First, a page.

Written By Christopher B. Dolan and Allison Stone
This week’s question comes from Remi P. from the Bay Area: During my commute to work I sometimes see people involved in car accidents. I hope it’s never me, but how should I prepare myself if I’m ever involved in a car accident?
Thank you for your question and reaching out, Remi. Being involved in an accident can be scary, stressful, and overwhelming. It is important to do your best to stay calm and remember the following tips:
Make sure you are safe:
The priority is always your safety. Only exit your vehicle if is it is safe to do so. If you are in the middle of a lane or intersection, turn on your hazard lights to alert other drivers to slow down.
Call the police:
Regardless of whether it is a major or minor accident, report it and have the accident documented and a report created.
The police will come to the scene to help make sure the parties exchange information and will make an official report. Even if you think the accident is minor, reporting the accident to the police ensures a record is created, which often provides key evidence in a personal injury claim.
Keep in mind that in some areas and instances, officers may not respond to a minor collision. In the situation where an officer does come to the scene, usually the officer will provide you with an information card which contains what you will need to obtain the report. But regardless, always make sure to get the officer’s name, badge number and contact information including what department s/he works for (police department, sheriff’s department, etc.), and if there is a report number.
Obtain contact information from all drivers:
Get all identifying information, including names, addresses, telephone numbers, email addresses, driver’s license numbers and insurance information for any driver involved in the collision. If the collision involves multiple vehicles, obtain all the above information from each driver.
In addition, get all the vehicle information including the year, make and model, color, license plate number and vehicle identification number (VIN) for each vehicle involved. Get the driver’s insurance company’s name, the insurance policy number and the insurance company’s phone number.
Ask for physical copies of the driver’s registration and VIN number to ensure accuracy. You can simply take photos of the documents with your phone to make the process of collecting this information easier. If the driver’s name does not match up with the vehicle’s registration or insurance, ask the driver what their relationship is to the vehicle’s owner.
Obtain contact information for all passengers and witnesses:
Be sure to get all identifying information, including names, addresses, phone numbers and email addresses of any witnesses, as well as other passengers in any vehicles involved in the collision. These individuals will often have important information that you are not aware of. See if any witnesses will provide you with details about what they saw and heard before they leave the scene.
Take photos to document the scene:
Use your cell phone camera to take pictures and video of the scene. This includes taking multiple photos of your vehicle, the other vehicle(s), the scene, any traffic lights or street signs, visual obstacles, skid marks, broken glass, and other items on the roadway. Do your best to photograph everything from multiple angles. Get photos that show the position of the vehicles relative to each other and relative to the street/freeway. This is necessary so a person who was not at the scene can look at the photos and understand what occurred, and how the vehicles came to their point of rest, and re-create the collision if need be. Also, photograph any visible physical injuries such as bruising, cuts, abrasions, bleeding, etc.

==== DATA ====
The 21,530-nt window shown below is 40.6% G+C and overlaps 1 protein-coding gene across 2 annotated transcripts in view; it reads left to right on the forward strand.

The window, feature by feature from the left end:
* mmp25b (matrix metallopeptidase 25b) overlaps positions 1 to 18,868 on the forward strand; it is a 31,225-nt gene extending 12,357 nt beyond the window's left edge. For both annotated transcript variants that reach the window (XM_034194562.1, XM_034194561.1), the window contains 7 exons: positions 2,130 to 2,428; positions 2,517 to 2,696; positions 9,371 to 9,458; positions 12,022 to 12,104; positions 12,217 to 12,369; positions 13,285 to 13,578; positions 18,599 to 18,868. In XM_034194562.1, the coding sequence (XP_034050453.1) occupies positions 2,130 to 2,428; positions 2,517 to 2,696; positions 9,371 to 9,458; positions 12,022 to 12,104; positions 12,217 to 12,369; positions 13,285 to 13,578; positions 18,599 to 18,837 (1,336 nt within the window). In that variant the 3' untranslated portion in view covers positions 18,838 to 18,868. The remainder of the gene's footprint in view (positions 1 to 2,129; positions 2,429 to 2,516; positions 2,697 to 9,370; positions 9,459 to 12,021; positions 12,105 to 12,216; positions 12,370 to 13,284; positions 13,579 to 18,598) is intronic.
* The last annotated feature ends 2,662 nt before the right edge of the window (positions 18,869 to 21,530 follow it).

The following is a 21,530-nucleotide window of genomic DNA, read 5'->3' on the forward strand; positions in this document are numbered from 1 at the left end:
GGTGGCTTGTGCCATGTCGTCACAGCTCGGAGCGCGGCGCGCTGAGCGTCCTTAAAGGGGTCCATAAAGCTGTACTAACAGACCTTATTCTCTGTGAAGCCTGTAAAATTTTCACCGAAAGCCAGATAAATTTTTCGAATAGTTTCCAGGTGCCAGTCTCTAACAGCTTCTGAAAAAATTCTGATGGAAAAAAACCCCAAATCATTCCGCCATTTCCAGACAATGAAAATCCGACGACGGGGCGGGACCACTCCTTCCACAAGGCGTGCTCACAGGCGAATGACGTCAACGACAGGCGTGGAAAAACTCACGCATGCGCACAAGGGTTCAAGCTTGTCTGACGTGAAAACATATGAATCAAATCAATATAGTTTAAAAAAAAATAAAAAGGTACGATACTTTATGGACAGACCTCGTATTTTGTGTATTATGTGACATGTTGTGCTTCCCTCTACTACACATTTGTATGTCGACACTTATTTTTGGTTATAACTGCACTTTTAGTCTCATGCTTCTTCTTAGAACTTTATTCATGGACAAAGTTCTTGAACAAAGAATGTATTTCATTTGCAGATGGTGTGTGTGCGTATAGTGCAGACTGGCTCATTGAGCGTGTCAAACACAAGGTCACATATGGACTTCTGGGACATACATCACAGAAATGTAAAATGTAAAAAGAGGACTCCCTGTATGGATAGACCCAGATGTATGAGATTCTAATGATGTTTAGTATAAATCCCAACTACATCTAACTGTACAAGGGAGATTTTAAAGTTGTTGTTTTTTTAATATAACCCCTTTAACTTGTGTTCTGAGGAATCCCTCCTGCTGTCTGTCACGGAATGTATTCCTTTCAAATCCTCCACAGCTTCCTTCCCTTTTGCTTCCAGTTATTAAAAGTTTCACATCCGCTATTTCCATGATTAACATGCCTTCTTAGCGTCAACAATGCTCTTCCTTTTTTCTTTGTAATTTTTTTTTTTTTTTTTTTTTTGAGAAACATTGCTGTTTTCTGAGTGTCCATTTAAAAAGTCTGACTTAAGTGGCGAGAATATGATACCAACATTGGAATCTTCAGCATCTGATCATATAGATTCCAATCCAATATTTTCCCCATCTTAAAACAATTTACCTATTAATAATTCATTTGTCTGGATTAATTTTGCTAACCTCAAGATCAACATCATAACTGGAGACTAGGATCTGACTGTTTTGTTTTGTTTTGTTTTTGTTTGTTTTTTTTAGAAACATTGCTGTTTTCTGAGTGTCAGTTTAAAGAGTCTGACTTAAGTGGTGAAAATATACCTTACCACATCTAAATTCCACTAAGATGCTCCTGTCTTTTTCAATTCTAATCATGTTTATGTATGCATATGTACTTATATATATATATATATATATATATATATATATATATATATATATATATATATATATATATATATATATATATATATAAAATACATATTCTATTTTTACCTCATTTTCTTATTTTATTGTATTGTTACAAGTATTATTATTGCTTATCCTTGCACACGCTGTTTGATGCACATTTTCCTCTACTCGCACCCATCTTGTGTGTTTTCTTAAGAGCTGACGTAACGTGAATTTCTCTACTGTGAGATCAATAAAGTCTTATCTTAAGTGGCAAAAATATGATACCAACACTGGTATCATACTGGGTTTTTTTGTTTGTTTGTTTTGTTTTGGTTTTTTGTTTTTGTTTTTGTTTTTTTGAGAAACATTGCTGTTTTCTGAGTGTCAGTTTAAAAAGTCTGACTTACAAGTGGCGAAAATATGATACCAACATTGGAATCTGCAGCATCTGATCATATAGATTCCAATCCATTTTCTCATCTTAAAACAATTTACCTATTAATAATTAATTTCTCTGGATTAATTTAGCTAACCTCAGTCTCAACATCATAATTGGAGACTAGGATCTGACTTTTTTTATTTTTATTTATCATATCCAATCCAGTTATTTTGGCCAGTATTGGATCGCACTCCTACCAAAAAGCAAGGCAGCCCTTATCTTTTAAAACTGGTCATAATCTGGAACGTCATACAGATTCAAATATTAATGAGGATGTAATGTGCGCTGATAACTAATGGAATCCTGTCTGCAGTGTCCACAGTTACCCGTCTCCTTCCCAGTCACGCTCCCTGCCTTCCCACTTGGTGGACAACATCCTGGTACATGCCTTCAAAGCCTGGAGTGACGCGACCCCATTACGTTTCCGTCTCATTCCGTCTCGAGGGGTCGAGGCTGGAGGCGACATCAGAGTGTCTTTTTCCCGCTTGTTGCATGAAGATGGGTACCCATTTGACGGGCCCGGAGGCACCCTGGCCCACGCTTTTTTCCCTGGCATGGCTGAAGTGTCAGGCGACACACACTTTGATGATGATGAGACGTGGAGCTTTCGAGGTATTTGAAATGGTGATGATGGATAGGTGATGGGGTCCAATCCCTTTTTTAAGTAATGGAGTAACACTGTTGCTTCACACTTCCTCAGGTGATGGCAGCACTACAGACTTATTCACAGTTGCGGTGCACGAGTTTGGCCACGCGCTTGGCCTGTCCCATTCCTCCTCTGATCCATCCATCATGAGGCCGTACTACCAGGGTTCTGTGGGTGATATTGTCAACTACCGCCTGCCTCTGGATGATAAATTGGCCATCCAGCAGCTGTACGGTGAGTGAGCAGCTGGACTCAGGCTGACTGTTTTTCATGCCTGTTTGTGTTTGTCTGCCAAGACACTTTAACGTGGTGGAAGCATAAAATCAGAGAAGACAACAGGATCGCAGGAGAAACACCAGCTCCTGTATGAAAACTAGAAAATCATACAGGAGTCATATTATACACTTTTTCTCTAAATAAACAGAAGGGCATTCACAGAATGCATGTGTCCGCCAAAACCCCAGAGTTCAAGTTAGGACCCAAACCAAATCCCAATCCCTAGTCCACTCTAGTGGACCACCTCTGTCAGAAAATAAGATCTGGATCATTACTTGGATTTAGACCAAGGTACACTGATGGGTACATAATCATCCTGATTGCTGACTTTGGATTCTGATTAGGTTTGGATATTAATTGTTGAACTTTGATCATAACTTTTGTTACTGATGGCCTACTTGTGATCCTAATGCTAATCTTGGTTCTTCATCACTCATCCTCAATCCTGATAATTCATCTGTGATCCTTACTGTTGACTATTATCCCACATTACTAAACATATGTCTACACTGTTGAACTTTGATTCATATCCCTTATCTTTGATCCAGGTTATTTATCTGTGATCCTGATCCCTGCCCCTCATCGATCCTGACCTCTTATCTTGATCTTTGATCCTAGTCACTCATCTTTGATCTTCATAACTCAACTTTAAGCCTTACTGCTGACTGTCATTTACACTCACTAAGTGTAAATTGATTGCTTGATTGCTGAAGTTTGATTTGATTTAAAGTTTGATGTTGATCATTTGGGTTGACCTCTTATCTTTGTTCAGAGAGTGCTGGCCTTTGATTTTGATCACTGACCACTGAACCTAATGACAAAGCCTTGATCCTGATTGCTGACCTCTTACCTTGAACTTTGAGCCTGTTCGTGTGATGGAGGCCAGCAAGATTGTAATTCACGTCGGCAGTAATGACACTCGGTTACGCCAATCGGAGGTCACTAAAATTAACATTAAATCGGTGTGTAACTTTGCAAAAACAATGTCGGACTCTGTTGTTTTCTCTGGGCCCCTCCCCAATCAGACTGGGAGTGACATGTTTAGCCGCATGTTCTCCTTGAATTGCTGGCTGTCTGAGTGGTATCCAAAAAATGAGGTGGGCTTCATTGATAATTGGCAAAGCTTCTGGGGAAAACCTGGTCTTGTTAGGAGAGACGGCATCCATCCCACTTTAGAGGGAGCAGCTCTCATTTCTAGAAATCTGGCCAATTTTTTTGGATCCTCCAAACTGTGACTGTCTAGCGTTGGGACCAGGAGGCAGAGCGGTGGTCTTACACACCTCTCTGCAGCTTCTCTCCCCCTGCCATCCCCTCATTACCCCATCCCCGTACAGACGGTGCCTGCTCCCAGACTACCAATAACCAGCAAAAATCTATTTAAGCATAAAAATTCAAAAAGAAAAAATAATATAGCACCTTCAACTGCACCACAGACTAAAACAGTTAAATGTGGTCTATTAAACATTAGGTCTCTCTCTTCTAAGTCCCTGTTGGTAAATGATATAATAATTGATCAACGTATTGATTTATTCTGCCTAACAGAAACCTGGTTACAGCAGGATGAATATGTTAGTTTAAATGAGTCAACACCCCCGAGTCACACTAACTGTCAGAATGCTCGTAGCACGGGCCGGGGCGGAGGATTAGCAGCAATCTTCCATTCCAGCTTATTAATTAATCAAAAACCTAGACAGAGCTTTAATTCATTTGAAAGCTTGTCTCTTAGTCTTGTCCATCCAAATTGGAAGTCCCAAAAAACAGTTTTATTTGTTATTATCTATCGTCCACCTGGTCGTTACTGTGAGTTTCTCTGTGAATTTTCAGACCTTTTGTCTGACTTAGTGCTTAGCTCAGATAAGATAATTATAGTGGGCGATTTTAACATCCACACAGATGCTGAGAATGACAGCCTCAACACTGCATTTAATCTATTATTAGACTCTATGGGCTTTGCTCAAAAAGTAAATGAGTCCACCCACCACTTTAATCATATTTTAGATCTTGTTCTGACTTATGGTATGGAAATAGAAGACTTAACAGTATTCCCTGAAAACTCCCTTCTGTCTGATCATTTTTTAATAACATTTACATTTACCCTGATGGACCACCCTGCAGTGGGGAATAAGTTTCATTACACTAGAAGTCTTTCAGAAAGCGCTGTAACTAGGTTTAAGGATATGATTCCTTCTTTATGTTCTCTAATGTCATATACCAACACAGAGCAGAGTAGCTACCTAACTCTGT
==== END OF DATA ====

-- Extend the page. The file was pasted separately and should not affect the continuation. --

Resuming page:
Avoid discussing fault:
Regardless of how the accident happened, you should refrain from apologizing or admitting fault for the collision. The insurance company and/or lawyers will collect multiple statements and documents before they come to a determination of fault. Do not to argue with the other driver. Simply limit communication to exchanging information.
Seek medical attention if needed:
If you were badly injured, call 911 immediately. If someone is taking you to the emergency room before police or paramedics arrive, leave your contact information with someone at the scene.
When the paramedics arrive, let them examine you.
Remember, due to shock and adrenaline, you may not realize you have been injured. It is human nature to say, “I’m ok” or “I’m fine,” but your injuries may not reveal symptoms immediately and injuries can take several days to present themselves. To avoid having your words used against you later, you can say, “I’m shaken up, I do not know if I am injured and will be seeking medical care and treatment if necessary” or something to that effect.
If you do not go straight to the emergency room from the scene, see your own doctor as soon as possible because you may have injuries that become apparent later.
Your health is paramount. Sometimes injuries from accidents can last a lifetime. Your health and medical care should be your priority regardless of who is at fault in an accident.
Document medical and accident-related details:
Keep track of your medical appointments (doctors’ names, their specialty, and visit dates) and medications. Also keep a record of days missed days from work.
Report the Accident to the California Department of Motor Vehicles:
California law requires traffic accident on a California street/highway or private property be reported to the Department of Motor Vehicles using the SR-1 Traffic Accident Report form within 10 days if there was an injury, death, or property damage more than $1,000.
If you were in an accident, do not hesitate to contact us for a free consultation at dolanlawfirm.com